Mini Socket Technology Extended (Mini-STX), also called the 5x5 form factor, was introduced earlier this year as a concept. In the past few months, most major motherboard vendors have come up with custom designs, but the first design I have seen in a final product is ASRock's DeskMini 110. The DeskMini 110 is designed to fill the gap between Mini-ITX and Pico-ITX, and it's only slightly larger than most NUCs. The real advantage of the DeskMini 110 is its ability to utilize desktop "Skylake-S" series CPUs such as the i7-6700, or in our case the i5-6500. Many NUCs and other devices use "Skylake-U" series CPUs such as the popular i7-6500U, but a desktop class i3-6100 is capable of matching the i7-6500U as ASRock shows in its marketing materials and what we have seen in our own benchmarks.
In fact, the performance difference between "Skylake-U" and "Skylake-S" series processors is staggering. My own testing shows roughly double the score in CPU bound benchmarks such as CINEBENCH when comparing an i7-6500U and a desktop i5-6500. The power constraints of the "Skylake-U" processors affect their performance, the benefit being that they produce less heat and thus smaller and quieter devices. The mini-STX form factor aims to mash together a desktop class Skylake CPU with mobile bound memory and storage technologies that utilize little space, providing the best of both worlds. Today I take a look at our first mini-STX based system, the ASRock DeskMini 110.
The DeskMini 110 comes as a barebones system with a motherboard, case, and external PSU. Our configuration uses some Kingston HyperX DDR4 SO-DIMMs and an i5-6500. The DeskMini 110 carries a desktop class LGA1151 socket with standard Intel Box Fan mounting holes (and slim-ILM mounting). The motherboard in use is ASRock's H110M-STX, the 5x5/MiniSTX motherboard. There is no PCI-E slot for graphics expansion so you will be using Intel HD graphics. The unit has a wired LAN port and an M.2 slot for a Wi-Fi module.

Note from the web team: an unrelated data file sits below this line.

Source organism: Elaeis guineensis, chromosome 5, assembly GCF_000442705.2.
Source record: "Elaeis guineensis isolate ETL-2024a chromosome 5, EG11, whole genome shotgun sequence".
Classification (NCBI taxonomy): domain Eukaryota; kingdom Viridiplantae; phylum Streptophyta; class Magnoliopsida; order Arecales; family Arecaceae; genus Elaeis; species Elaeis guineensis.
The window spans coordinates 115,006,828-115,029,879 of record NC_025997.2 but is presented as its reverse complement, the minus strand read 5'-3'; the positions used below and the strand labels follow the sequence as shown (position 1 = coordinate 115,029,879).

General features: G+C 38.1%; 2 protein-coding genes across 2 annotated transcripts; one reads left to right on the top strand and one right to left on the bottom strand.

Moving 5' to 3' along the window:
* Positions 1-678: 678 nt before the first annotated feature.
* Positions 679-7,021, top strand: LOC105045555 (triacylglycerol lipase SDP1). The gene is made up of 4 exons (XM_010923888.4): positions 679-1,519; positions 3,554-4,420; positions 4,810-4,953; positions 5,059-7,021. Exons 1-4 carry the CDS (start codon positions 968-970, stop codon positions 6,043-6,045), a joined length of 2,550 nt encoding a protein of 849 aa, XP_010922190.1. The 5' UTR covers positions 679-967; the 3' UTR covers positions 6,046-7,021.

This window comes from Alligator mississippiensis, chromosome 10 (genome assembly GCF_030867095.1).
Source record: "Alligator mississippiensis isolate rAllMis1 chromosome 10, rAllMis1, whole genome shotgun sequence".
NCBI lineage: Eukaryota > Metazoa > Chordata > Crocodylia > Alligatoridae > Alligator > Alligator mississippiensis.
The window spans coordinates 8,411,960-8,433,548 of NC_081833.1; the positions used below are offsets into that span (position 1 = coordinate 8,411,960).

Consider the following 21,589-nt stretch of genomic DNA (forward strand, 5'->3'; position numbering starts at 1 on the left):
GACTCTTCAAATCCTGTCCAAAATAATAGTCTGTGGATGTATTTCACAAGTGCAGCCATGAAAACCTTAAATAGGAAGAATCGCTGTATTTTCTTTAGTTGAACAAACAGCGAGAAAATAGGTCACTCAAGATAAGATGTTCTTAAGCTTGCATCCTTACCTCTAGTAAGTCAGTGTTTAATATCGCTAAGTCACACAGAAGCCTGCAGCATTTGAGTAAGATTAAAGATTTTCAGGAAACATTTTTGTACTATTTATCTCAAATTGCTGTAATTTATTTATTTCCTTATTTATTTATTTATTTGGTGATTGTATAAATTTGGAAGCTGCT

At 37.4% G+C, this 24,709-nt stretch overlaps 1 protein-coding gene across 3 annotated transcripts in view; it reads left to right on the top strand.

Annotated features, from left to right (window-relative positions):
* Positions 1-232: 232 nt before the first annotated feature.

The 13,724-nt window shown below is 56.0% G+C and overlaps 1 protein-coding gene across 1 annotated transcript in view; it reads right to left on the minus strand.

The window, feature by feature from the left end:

There is a full sized M.2 slot for storage, and unlike many Z170 motherboards, the M.2 slot is wired to the CPU's PCI-E lanes for better performance. There are two SATA3 (6Gb/s) headers on the backside of the motherboard, which require a special cable that supplies data and power to a standard SATA device. There is room to mount two 2.5-inch SATA devices on the underside of the motherboard tray.
ASRock has informed us that the DeskMini will come with two SATA cables, and in some regions a Wi-Fi module will be included. The MSRP for the barebones without Wi-Fi is $130, and with Wi-Fi it is $140.
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- Page 1 [Introduction, Specifications, and Pricing]
- Page 2 [Packaging and System]
- Page 3 [Teardown of the DeskMini 110]
- Page 4 [BIOS]
- Page 5 [Test Setup and Benchmarks]
- Page 6 [Temperature and Power Consumption]
- Page 7 [What's Hot, What's Not & Final Thoughts]
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